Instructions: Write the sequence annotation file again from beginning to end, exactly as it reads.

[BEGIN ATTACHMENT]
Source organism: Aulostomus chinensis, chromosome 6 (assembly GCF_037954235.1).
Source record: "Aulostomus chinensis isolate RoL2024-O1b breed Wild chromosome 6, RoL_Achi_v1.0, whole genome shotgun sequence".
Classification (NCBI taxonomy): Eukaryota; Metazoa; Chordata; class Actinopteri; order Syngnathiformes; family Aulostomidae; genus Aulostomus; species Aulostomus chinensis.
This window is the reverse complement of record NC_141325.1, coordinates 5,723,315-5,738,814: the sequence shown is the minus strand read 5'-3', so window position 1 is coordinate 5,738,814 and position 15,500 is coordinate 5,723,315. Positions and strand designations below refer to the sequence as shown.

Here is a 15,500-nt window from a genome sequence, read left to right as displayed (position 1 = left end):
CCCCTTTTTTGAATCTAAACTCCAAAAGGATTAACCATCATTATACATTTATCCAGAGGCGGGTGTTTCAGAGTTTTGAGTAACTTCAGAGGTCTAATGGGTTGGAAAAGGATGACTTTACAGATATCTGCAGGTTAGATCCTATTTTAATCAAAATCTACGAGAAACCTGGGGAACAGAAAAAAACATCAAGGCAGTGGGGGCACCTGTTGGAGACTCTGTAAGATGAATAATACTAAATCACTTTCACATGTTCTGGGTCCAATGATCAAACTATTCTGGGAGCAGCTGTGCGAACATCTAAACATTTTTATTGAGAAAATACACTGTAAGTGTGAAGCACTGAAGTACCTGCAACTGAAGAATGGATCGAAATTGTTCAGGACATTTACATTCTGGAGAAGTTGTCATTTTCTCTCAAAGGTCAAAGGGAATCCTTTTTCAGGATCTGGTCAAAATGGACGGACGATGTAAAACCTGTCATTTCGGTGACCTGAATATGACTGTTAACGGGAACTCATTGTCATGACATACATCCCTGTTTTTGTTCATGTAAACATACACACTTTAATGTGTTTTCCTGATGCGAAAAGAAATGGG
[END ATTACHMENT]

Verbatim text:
Source organism: Aulostomus chinensis, chromosome 6 (assembly GCF_037954235.1).
Source record: "Aulostomus chinensis isolate RoL2024-O1b breed Wild chromosome 6, RoL_Achi_v1.0, whole genome shotgun sequence".
Classification (NCBI taxonomy): Eukaryota; Metazoa; Chordata; class Actinopteri; order Syngnathiformes; family Aulostomidae; genus Aulostomus; species Aulostomus chinensis.
This window is the reverse complement of record NC_141325.1, coordinates 5,723,315-5,738,814: the sequence shown is the minus strand read 5'-3', so window position 1 is coordinate 5,738,814 and position 15,500 is coordinate 5,723,315. Positions and strand designations below refer to the sequence as shown.

Here is a 15,500-nt window from a genome sequence, read left to right as displayed (position 1 = left end):
CCCCTTTTTTGAATCTAAACTCCAAAAGGATTAACCATCATTATACATTTATCCAGAGGCGGGTGTTTCAGAGTTTTGAGTAACTTCAGAGGTCTAATGGGTTGGAAAAGGATGACTTTACAGATATCTGCAGGTTAGATCCTATTTTAATCAAAATCTACGAGAAACCTGGGGAACAGAAAAAAACATCAAGGCAGTGGGGGCACCTGTTGGAGACTCTGTAAGATGAATAATACTAAATCACTTTCACATGTTCTGGGTCCAATGATCAAACTATTCTGGGAGCAGCTGTGCGAACATCTAAACATTTTTATTGAGAAAATACACTGTAAGTGTGAAGCACTGAAGTACCTGCAACTGAAGAATGGATCGAAATTGTTCAGGACATTTACATTCTGGAGAAGTTGTCATTTTCTCTCAAAGGTCAAAGGGAATCCTTTTTCAGGATCTGGTCAAAATGGACGGACGATGTAAAACCTGTCATTTCGGTGACCTGAATATGACTGTTAACGGGAACTCATTGTCATGACATACATCCCTGTTTTTGTTCATGTAAACATACACACTTTAATGTGTTTTCCTGATGCGAAAAGAAATGGG